Here is something else that we discussed.  If you synchronize your ad server and your site analytics you will get accurate – or actually identical counts.  For example, deploy a DirectServe™ Technology using First Party ad serving with a WebSideStory first party cookie and you will have a seamless pass through of data.  Impressions and clicks will go through to the site and the site will read the ad serving data – actually WWS will receive the data using the first party cookie – and the reporting will match up perfectly. 


 


Remember, DirectServe™ is a patent-pending capability of TruEffect and we are partnered with WebSideStory to implement this kind of solution so that was a plug.  But seriously if you want to put together the pieces this is how to do it.


 


The client also asked about bid optimization.  Hmm, another variable.  Love it.  Well WSS has Bid Opp and so that can easily be brought into the picture as well.  Using a first party cookie, the ad server can lay the cookie down on the user when they click on the keyword and associate the keyword and search engine with that user.  If that user is already carrying the cookie from the client, the ad server can add to the cookie the search variables that regenerated the visit.  Then the site analytics software can receive the data using the first party cookie.  Done.


 


Re-targeting is a wonderfully versatile capability.  My favorite part of the conversation was when he said, “oh…we’re already testing targeting with TACODA.”  Love it.  Obviously we discussed the event-based targeting aspects of TACODA and how it is based on anonymous occurrences.  He agreed that while the solution works well it is limited to their network and does not have the ability to leverage client data like what DirectServe™ has to offer – site agnostic, web-wide capacity that leverages client knowledge about customers for re-targeting.  He got it and agreed that we were talking about complimentary solutions … for now.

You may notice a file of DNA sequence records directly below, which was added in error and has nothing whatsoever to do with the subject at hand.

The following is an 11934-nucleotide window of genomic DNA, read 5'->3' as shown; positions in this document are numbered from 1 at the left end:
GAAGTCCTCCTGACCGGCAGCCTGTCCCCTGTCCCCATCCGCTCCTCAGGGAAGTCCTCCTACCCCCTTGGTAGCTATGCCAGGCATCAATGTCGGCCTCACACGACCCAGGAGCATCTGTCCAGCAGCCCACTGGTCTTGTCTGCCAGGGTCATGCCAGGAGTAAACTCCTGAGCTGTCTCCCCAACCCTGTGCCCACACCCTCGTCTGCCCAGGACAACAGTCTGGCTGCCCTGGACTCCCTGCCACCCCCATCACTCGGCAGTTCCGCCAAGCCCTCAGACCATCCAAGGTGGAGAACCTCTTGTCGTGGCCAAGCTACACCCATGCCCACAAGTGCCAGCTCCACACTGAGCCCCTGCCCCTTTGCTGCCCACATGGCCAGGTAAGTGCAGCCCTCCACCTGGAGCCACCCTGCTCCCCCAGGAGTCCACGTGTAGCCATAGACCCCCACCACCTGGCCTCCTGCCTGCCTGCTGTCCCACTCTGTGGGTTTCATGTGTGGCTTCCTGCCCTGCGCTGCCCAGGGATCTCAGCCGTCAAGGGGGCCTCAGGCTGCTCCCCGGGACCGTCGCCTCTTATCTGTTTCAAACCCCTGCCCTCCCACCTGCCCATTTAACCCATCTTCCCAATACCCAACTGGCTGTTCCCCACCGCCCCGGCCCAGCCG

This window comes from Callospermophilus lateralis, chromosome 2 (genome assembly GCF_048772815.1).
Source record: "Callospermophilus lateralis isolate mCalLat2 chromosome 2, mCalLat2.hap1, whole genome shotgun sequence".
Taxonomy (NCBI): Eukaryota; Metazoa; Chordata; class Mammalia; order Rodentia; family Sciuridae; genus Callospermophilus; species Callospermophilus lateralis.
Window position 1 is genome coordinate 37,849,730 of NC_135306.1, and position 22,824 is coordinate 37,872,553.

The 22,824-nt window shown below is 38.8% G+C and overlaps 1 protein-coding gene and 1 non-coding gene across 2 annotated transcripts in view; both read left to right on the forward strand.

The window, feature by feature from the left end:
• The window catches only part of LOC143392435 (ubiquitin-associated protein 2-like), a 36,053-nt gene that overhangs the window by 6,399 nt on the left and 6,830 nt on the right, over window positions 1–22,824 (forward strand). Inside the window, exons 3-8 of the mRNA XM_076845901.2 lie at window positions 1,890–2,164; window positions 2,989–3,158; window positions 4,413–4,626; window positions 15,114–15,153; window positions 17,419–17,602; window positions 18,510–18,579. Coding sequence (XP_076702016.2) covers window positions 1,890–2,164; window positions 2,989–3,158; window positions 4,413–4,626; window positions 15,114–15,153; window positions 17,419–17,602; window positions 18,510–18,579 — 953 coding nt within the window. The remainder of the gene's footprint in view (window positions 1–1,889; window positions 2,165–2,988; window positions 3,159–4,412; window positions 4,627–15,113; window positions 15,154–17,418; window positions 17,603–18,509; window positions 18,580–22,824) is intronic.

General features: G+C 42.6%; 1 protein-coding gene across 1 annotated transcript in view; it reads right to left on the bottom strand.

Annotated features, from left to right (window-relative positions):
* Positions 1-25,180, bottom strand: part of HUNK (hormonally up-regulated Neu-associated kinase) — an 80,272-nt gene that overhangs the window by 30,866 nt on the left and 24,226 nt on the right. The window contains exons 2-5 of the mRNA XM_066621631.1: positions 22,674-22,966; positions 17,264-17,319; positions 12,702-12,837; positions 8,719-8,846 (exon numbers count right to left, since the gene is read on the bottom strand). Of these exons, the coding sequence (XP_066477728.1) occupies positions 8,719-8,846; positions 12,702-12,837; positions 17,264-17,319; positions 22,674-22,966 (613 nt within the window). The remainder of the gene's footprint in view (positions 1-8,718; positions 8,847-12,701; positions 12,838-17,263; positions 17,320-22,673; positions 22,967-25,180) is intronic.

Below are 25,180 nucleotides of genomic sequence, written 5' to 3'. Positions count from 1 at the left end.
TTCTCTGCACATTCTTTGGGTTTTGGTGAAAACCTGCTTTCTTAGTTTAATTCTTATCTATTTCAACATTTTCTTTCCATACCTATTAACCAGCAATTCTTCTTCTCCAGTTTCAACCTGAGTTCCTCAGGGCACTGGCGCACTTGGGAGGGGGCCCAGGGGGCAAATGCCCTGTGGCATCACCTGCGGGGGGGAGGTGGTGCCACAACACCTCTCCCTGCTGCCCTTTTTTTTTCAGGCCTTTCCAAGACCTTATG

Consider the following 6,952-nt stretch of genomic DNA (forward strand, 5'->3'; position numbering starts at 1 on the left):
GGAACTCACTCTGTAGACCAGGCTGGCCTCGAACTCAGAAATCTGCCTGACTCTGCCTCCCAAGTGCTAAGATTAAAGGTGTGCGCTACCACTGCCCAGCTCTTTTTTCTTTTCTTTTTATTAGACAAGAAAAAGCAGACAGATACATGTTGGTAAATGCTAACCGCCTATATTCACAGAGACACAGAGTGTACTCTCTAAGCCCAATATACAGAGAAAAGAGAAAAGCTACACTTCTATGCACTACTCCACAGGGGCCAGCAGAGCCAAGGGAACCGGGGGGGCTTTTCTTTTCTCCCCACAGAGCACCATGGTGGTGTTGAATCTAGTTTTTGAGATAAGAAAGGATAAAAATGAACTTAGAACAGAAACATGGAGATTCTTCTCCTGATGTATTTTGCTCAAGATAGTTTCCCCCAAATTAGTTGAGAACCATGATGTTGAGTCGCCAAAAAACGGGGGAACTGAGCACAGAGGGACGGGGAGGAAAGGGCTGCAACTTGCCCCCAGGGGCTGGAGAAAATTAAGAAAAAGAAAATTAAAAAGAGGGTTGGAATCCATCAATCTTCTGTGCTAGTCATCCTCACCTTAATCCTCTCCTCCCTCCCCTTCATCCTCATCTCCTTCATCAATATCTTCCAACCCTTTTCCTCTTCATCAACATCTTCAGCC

Anyway, back to Google.  I think it is key to understand that ad serving has all of its benefits from the perspective of campaign management.  And site analytics has all of its benefits from web site trafficking, modeling and analysis.  But what was at conflict here was ignorance of a client’s client.  If a client is going to use Google, they need to be educated as to why they are using and what they are using it for.  It’s kind of like using fuzzy glasses to read a book.  Or a better example is using your hand to feel your kid’s forehead to see if they have a fever.  It is a trending tool that gives you a relative indication, not an exact measurement. 


 


Google Analytics is great for the advertiser who wants to log in at 3am and see what’s happening.  I do that sometimes with my blog when I write a particularly contentious article – just to see if it’s triggered some reactions.  But my server logs are far more accurate than Google Analytics.  The counts are always 30%+ off.  Same with ad server reports and site analytics. 


 


Educate your client with the tools that are going to demonstrate real accuracy.  Use sales reports and revenue reports – post-click analysis – to demonstrate further discrepancies that translate into real value to the client.  It is possible to show the client where the diversion points in the direction of the ad server and site analytics favor.  Go the extra step and you will prevail.  If you have more than one client that will bring this up, prepare a document that you can use over and over again.  This problem is not going away soon.


 


Reactionary with Insight.